Worthy of note, and also a glimpse into the mind and eloquence of Davey Crockett.

    God knew of Davey’s impending fate and considered him worthy: putting a preacher in his path to renew his strength and salvation. While on the trail to Texas (and then the Alamo), crossing the Washita/Red River he found a man stuck in the middle on a sandbar, unable to get across, who happened to be a preacher. Crockett rescued him and they camped and rode together on the way to the Greenville Tx. outpost.

    From Davey Crockett’s memoirs, Crockett thus describes the ride :

    “I kept in company with the parson until we arrived at Greenville, and I do say, he was just about as pleasant an old gentleman to travel with, as any man who wasn’t too particular could ask for. We talked about politics, religion, and nature, farming, and bear hunting, and the many blessings that an all-bountiful Providence has bestowed upon our happy country. He continued to talk upon this subject, traveling over the whole ground as it were, until his imagination glowed, and his soul became full to overflowing; he checked his horse, and I stopped mine also, and a stream of eloquence burst forth from his aged lips such as I have seldom listened to; it came from the overflowing fountain of a pure and grateful heart. We were alone in the wilderness, but as he proceeded, it seemed to me as if the tall trees bent their tops to listen; that the mountain stream laughed out joyfully as it bounded on like some living thing; that the fading flowers of autumn smiled, and sent forth fresher fragrance, as if conscious that they would revive in spring, and even the sterile rocks seemed to be endued with some mysterious influence. We were alone in the wilderness, but all things told me that God was there. The thought renewed my strength and courage. I had left my country, felt somewhat like an outcast, believed that I had been neglected and lost sight of ; but I was now conscious that there was still one watchful Eye over me; no matter whether I dwelt in the populous cities, or threaded the pathless forest alone; no matter whether I stood in the high places among men, or made my solitary lair in the untrodden wild, that Eye was still upon me. My very soul leaped joyfully at the thought; I never felt so grateful in all my life; I never loved my God so sincerely in all my life. I felt that I still had a friend.”

    Davey Crockett

    Liked by 1 person

  27. Steve says:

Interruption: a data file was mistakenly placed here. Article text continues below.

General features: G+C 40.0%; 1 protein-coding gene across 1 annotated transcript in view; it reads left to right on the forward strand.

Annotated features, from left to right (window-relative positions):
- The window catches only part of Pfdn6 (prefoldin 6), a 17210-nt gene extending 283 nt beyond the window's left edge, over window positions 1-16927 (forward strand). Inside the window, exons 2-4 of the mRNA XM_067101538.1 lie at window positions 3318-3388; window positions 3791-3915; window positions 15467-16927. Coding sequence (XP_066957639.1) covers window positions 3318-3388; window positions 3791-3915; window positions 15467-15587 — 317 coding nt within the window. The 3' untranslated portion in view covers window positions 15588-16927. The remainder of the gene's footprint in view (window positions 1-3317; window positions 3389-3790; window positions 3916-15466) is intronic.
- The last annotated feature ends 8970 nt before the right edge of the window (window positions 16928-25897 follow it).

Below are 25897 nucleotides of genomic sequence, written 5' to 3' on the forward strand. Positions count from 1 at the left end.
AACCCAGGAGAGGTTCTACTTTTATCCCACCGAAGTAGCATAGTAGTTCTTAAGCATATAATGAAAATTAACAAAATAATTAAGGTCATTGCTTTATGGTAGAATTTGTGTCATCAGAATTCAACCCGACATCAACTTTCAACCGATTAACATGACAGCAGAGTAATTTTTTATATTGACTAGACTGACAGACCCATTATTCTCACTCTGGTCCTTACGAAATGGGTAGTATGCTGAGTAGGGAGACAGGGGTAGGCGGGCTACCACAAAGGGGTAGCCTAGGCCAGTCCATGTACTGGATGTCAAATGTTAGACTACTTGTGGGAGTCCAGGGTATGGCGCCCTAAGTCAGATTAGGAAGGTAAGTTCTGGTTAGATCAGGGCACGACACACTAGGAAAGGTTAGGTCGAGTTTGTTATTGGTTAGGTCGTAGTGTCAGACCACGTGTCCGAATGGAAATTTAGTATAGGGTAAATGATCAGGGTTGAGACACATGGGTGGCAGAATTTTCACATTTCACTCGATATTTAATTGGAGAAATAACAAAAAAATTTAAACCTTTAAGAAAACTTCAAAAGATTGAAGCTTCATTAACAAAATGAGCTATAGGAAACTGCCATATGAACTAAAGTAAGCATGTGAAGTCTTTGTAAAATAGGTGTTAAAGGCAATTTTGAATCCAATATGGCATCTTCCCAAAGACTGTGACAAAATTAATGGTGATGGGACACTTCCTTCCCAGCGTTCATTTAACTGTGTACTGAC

I am a big Alamo fan, ever since I was a young tyke. Had the hat, toy soldiers, the whole enchilada. Pun intended.
    I have read numerous books on the subject, and the facts still seem to change and grow some with each passing year. Many people don’t realize that numerous Texians were killed outside the walls trying to escape; this is a very hotly debated topic, since the meme was that they all died to the last man inside the Alamo. That is one of the reason why there are three funeral pyres; two of the pyres were well outside the Alamo near the main road heading into San Antoine. It was easier for the Mexicans soldiers to gather the dead Texians closest to were they fell. It doesn’t diminish their sacrifice, for me it enhances the story. Elvis mentions some of these brave Texians being cut down by the Mexican Cavalry, which by the way, were Santa Anna’s elite troops. they were ready for the “escape”. Santa Anna stationed his Cavalry on the hills east and south of the Alamo, and attacked the north and west walls; bascially forcing any retreating Texians right into the cavalry. The weakest defensive position of the Alamo was the picket stockade fence protected by an abatis.
    The Mexican cavalry were armed primarily with lances; a feared instrument of death.
    A little trivia; the largest collection of Alamo memorabilia and artifacts is none other than Phil Collins, Genesis fame and popular solo career. His collection was in Switzerland, his primary residence; however he has committed to bring the collection to the Alamo, when ever the darn politicians approve the building of the the structure in San Antonio.

    Also, a little off topic, but the result of the Battle of the Alamo is the background and history of the Mexican-American War, 1846-1849. Many Civil War generals were mere Lieutenants during that war, and a significant battle tactic, the “Flying Artillery” was first implemented during the Mex-Am war and ultimately during the Civil War by both side.

    Sorry for the long post, but I love this stuff.

    Liked by 1 person

  28. joshua says:

    during WWII, Texas paratroopers used to jump out of the plane and holler “Geronimo” and “Remember the Alamo” as their showing courage and commitment to the coming battle on the ground…

    Liked by 1 person

  29. How many Alamo’s has there been in American history?……..The first is the actual Alamo battle, then I remember my mother stating Wake Island in WW2 was called the Alamo of the Pacific……..I guess Benghazi could be considered a Alamo of the Middle East……are there others? Each reflects the fighting spirit of we American’s………loving peace but willing to die to ensure that peace.

    Liked by 1 person